Celebrating Medvedev’s 1st Anniversary at the Khodorkovsky Trial


On May 7th, 2008 – one year ago today – Dmitry Medvedev assumed the office of the Presidency of Russian Federation.  Luke Harding at the Guardian reviews his first year in office, stopping by the second trial of Mikhail Khodorkovsky:

Earlier last month, while pondering Medvevev’s anniversary, and whether we should believe anything he says, I dropped into the trial in Moscow of the former oligarch Mikhail Khodorkovsky. Khodorkovsky, the ex-CEO of the oil company Yukos, is in court again, this time charged with embezzlement and money laundering. Khodorkovsky, together with his business partner Platon Lebedev, was sitting inside a glass cage; he cut a composed if etiolated figure. Seven burly guards armed with pistols and Kalashnikovs stood inside the courtroom – presumably in the unlikely event that Khodorkovsky tried to escape.

Khodorkovksy’s parents sat in the front row. Just before the session started, a guard came up to Khodorkovsky’s elderly father and took away his chair.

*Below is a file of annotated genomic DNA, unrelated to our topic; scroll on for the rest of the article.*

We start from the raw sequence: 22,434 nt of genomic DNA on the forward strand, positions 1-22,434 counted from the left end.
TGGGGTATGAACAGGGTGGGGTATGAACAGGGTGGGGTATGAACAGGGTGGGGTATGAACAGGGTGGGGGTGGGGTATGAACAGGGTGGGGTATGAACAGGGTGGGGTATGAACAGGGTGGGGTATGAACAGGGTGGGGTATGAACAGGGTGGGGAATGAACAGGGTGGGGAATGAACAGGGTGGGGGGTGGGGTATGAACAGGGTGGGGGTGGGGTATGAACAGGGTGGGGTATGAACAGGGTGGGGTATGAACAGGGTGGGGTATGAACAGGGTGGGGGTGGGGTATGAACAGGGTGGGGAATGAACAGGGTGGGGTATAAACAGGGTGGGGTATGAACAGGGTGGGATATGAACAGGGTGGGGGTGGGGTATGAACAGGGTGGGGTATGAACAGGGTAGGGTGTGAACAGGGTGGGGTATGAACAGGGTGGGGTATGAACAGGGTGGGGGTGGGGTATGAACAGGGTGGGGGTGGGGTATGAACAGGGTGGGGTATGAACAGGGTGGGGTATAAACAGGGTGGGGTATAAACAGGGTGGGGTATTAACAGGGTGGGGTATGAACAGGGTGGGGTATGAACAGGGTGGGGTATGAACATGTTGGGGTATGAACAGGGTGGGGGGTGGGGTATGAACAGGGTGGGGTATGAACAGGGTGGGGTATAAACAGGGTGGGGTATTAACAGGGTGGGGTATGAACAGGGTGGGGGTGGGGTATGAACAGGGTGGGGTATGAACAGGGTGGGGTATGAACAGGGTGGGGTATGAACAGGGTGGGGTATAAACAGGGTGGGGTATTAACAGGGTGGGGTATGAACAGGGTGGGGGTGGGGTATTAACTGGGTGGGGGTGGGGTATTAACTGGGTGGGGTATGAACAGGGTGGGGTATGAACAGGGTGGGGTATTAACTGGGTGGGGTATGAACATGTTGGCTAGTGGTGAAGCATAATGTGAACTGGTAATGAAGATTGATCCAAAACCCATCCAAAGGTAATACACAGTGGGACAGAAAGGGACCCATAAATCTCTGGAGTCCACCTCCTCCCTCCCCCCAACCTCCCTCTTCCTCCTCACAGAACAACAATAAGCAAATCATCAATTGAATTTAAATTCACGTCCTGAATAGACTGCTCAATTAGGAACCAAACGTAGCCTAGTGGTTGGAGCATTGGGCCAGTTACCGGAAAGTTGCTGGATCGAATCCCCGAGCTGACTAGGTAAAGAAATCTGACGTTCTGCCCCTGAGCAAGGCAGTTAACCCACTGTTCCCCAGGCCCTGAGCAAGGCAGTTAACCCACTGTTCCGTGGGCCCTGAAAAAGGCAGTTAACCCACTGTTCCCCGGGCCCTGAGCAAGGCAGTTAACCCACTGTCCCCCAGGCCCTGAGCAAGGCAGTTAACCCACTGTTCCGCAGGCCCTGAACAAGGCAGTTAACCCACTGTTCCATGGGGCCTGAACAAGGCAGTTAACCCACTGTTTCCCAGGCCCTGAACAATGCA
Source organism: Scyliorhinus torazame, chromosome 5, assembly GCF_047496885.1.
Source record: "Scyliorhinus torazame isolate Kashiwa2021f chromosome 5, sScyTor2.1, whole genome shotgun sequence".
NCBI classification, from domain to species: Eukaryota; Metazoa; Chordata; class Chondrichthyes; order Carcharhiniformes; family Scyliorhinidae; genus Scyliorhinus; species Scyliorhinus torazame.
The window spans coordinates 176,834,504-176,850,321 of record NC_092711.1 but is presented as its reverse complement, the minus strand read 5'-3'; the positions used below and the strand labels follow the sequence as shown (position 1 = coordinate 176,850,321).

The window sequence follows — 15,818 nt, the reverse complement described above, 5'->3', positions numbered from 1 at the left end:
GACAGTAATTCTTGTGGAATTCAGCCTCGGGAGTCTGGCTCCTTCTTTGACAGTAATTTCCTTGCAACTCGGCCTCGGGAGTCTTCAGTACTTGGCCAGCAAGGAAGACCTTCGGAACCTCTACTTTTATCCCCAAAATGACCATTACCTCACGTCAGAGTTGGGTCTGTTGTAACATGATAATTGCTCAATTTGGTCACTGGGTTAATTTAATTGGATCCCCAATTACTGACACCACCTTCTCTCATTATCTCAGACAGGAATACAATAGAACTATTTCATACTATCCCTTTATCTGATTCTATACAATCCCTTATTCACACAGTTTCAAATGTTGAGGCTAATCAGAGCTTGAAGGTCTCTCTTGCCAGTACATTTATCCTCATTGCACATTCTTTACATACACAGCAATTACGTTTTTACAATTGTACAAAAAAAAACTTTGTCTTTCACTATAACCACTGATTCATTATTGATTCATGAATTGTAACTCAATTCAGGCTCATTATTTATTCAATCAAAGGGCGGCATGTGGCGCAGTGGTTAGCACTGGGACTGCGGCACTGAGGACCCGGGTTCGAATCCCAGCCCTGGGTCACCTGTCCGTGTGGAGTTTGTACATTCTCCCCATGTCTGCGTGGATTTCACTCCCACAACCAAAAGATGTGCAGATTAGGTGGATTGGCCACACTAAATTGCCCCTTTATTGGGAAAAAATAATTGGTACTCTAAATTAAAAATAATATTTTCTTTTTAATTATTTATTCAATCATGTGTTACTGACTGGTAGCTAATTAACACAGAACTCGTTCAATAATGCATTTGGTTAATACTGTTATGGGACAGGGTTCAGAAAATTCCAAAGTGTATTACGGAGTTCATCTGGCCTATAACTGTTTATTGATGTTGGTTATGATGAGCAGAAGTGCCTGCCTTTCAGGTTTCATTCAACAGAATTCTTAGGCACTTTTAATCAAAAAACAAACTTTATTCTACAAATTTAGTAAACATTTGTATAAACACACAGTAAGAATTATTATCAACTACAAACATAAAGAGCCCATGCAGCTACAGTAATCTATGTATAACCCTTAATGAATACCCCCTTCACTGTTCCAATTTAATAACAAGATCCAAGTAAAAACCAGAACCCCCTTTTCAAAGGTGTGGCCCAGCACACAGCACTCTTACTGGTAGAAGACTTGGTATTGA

Even the most neutral observers have come to the conclusion thatthis latest Khodorkovsky trial is a nothing more than an act ofpolitical vindictiveness – designed to keep Khodorkovksy in prison whenhis current eight-year sentence is up. The trial is trundling towardsits pre-scripted conclusion, even though this latest case against himis embarrassingly feeble and contradictory. Everyone in Moscow is awarethat Khodorkovsky’s real crime is to have challenged Putin. His mistakewas to break the unwritten covenant that Russian businessmen -especially rich ones – should stay out of politics.

Which begs the question, why has Medevedev allowed the trial to goahead? If, as he suggests, he believes in a judiciary free frompolitical influence, then the Khodorkovksy trial is a blatant abuse ofprocess. At a time when Russia is mired in economic crisis anddesperate for foreign investment, the case is clearly not helpingRussia’s international image – indeed Russia needs it like a hole inthe head. Quizzed about this last week, a Medvedev aide merely repeatedwhat the president had said about independent courts – aless-than-convincing explanation as to why the Kremlin has decided tostage another dreary post-modern show trial.